Meanwhile, noncompetes are not enforceable in California, a state that, like ours, is home to fast-growing companies in fields such as biotech, high tech, and energy. New York and Oregon have dramatically limited the power of noncompetes in recent years. In Massachusetts, House lawmakers have introduced two bills regarding noncompetes, one that would eliminate them entirely and another that would make them applicable only to employees making $100,000 a year or more. Hearings could start as soon as July.
Our state’s economy relies on innovative businesses for job creation – and what could be a higher priority right now? Yet the law around noncompetes serves to decelerate innovation – it’s like towing a mobile home behind a Ferrari.
Governor Deval Patrick hasn’t taken a position on noncompetes. When I spoke with him earlier this month, he said, “I don’t have a stake in the status quo” but added that he hadn’t heard a consensus view from people in the innovation economy as to whether they’re a positive or a negative for businesses: “If there’s consensus in the industry, I’m happy to support that.”
Unfortunately, big employers like Hopkinton-based EMC Corp. love noncompete agreements because they create artificial employee “loyalty.” In a recent lawsuit, EMC, a titan of the data storage industry, sued David Donatelli, a senior executive who left Massachusetts to take a job with Hewlett-Packard Co. in California. EMC argued that his involvement with HP’s data storage products would violate the noncompete agreement he signed in Massachusetts. In the past, Massachusetts judges had figured that California courts would nullify any noncompete agreements signed here. But last month, a Suffolk County Superior Court judge told Donatelli he could take the HP job, but couldn’t work on storage-related products for a year. (Now, apparently, our courts want a say in whether talented people are allowed to take jobs elsewhere, and what they can do there.)
Big companies like EMC and Akamai Technologies will be a powerful force in any debate about changing the law because they have the resources to lobby elected officials. Akamai CEO Paul Sagan has joked in the past that the right solution is for California to start enforcing noncompetes, rather than have Massachusetts ditch them. At a recent event on the future of Massachusetts’ IT industry, Sagan said he’d seen no data that show eliminating noncompetes might make the state more competitive.
Luckily, we have an academic here in Massachusetts who has dedicated the past few years to looking at the impact of noncompetes. Matt Marx, who recently joined the faculty of MIT’s Sloan School of Management, has made three important findings about what noncompetes do.
First, he looked at Michigan. During the decades of that state’s greatest economic growth, from 1915 to 1985, noncompete agreements were illegal. In 1985, the law changed – and Marx found that inventors were suddenly less likely to move from one company to another, and specialized inventors were much less likely to move. (I’d observe here that the last 25 years in Michigan have not been a good era to emulate.) Marx has also surveyed inventors in the speech recognition industry around the country and found that about 25 percent of those who were bound by noncompetes often took “occupational detours” into other technology sectors reluctantly, to avoid getting sued.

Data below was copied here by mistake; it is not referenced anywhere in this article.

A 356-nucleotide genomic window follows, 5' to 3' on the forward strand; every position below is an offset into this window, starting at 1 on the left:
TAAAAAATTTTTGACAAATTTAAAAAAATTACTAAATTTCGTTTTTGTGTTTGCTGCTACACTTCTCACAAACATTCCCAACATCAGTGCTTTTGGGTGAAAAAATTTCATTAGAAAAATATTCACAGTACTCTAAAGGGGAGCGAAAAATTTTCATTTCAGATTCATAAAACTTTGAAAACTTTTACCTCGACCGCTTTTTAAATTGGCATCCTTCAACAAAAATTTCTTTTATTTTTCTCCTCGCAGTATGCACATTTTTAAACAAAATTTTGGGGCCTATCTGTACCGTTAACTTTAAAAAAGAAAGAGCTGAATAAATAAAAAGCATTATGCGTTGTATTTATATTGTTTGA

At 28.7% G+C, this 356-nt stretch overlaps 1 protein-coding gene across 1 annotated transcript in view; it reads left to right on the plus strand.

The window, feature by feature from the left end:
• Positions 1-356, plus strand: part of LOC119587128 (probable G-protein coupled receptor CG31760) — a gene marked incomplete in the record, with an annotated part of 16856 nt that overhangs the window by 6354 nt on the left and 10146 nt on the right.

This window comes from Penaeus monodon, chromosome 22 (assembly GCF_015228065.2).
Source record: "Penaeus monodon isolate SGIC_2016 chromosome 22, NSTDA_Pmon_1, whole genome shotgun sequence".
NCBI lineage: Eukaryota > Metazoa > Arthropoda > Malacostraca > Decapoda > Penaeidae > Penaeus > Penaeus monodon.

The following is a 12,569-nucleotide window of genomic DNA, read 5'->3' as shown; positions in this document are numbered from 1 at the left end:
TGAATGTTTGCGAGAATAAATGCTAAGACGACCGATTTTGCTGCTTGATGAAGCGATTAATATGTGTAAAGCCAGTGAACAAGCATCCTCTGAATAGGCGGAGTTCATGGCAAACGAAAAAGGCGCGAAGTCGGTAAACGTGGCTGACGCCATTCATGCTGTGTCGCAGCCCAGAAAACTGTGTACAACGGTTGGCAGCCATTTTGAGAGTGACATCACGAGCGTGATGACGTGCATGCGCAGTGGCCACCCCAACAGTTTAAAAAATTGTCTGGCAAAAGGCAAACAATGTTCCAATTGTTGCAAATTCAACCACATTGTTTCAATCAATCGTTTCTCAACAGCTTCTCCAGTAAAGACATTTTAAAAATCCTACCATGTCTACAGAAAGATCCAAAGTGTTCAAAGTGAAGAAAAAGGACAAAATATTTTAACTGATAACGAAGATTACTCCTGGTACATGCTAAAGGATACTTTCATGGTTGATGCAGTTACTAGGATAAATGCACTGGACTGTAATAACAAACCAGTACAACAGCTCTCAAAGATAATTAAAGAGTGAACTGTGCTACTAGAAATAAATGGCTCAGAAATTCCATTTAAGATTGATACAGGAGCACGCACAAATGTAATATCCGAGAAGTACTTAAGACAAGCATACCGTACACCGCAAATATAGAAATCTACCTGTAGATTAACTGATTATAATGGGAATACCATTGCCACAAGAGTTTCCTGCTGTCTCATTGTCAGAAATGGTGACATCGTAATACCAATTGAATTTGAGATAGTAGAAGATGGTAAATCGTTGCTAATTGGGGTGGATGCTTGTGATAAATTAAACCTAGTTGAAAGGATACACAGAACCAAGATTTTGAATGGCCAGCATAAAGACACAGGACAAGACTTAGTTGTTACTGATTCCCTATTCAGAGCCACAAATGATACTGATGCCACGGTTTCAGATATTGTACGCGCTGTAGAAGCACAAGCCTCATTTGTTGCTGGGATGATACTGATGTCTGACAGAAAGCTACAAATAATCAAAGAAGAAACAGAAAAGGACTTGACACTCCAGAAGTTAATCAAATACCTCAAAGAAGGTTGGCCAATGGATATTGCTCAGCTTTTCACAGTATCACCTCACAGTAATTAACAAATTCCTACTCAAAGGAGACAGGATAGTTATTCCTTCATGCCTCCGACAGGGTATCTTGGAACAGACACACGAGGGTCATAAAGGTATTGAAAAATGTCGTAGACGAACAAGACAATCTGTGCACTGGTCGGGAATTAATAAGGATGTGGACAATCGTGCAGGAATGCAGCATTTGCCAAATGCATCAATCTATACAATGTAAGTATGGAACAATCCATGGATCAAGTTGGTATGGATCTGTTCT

Finally, Marx’s research has found that employees bound by noncompetes tend to take jobs with large companies rather than small start-ups – in part because they believe that a larger company might be able to defend them against a potential lawsuit. (Also, as with the Conduit example, small companies are less likely to take a risk with employees covered by noncompetes.)
Lots of people don’t like noncompetes. Hyatt doesn’t require people to sign them at Conduit, and last year Spark Capital, a Boston venture capital firm, decided it would stop asking its portfolio companies to require employees to sign them. Boston Postmortem, a networking group for game developers, is supporting the House bill that would ban noncompetes.
Colin Angle, chief executive of iRobot Corp., the state’s largest robotics company, says that while his company does ask employees to sign one-year noncompetes, it has also waived the noncompete, allowing employees to splinter off and form at least three new robotics start-ups – without waiting a year. “As an entrepreneur, I’m not going to try to discourage an employee from entrepreneurship,” says Angle. (Ken Olsen, founder of Digital Equipment Corp., similarly encouraged employee spinoffs.)
But not every CEO is such a nice guy, and there’s a reluctance on the part of companies (and their investors) to unilaterally disarm. Take the example of one biotech CEO I spoke to recently. He had been sued earlier in his career over a noncompete agreement when he left one company to join another. But yes, at his new venture, some employees have been asked to sign noncompetes. “I wouldn’t have done it if my investors hadn’t insisted.”
Oddly, certain kinds of workers in Massachusetts cannot be shackled by noncompetes: doctors, social workers, and broadcasters among them. But why should a TV anchor be allowed to jump from one station to another, while we make an EMC engineer take a year of unpaid leave before he can form a new company? How does that benefit our economy? My biggest concern is that new legislation only requires noncompetes to be “reasonable,” rather than nixing them entirely. To ensure that we get there, individual employees will have to dive in to this debate – rather than leaving it to big companies who know how to lobby. And CEOs who are willing to think about the good of the state’s economy – beyond their own firm’s desire to avoid spawning potential rivals – should speak up.
“People should stay at companies because they like working there, they’re engaged, and paid fairly, and it’s intellectually interesting,” says Peter Bell, a former EMC executive and start-up CEO who is now an investor at Highland Capital Partners in Lexington. “But if they’ve got a great idea that will create a new business and new jobs, well, isn’t that a good thing for the state?”